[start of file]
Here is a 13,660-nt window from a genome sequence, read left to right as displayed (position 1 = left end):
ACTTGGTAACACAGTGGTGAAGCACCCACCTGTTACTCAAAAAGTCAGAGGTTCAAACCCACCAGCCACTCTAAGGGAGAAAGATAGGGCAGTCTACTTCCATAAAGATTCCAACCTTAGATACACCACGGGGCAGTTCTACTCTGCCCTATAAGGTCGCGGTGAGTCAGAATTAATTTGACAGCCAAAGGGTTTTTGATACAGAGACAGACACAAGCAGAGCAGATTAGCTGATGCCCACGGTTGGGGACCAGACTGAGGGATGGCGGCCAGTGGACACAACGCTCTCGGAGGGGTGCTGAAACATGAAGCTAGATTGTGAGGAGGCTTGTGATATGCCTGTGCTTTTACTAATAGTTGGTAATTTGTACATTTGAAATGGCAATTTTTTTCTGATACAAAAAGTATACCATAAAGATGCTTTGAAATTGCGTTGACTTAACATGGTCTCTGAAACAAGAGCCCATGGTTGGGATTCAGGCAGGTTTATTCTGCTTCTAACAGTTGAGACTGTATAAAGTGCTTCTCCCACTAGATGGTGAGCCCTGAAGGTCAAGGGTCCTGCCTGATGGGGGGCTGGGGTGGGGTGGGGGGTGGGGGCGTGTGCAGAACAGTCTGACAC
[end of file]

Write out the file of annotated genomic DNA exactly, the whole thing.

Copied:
Here is a 13,660-nt window from a genome sequence, read left to right as displayed (position 1 = left end):
ACTTGGTAACACAGTGGTGAAGCACCCACCTGTTACTCAAAAAGTCAGAGGTTCAAACCCACCAGCCACTCTAAGGGAGAAAGATAGGGCAGTCTACTTCCATAAAGATTCCAACCTTAGATACACCACGGGGCAGTTCTACTCTGCCCTATAAGGTCGCGGTGAGTCAGAATTAATTTGACAGCCAAAGGGTTTTTGATACAGAGACAGACACAAGCAGAGCAGATTAGCTGATGCCCACGGTTGGGGACCAGACTGAGGGATGGCGGCCAGTGGACACAACGCTCTCGGAGGGGTGCTGAAACATGAAGCTAGATTGTGAGGAGGCTTGTGATATGCCTGTGCTTTTACTAATAGTTGGTAATTTGTACATTTGAAATGGCAATTTTTTTCTGATACAAAAAGTATACCATAAAGATGCTTTGAAATTGCGTTGACTTAACATGGTCTCTGAAACAAGAGCCCATGGTTGGGATTCAGGCAGGTTTATTCTGCTTCTAACAGTTGAGACTGTATAAAGTGCTTCTCCCACTAGATGGTGAGCCCTGAAGGTCAAGGGTCCTGCCTGATGGGGGGCTGGGGTGGGGTGGGGGGTGGGGGCGTGTGCAGAACAGTCTGACAC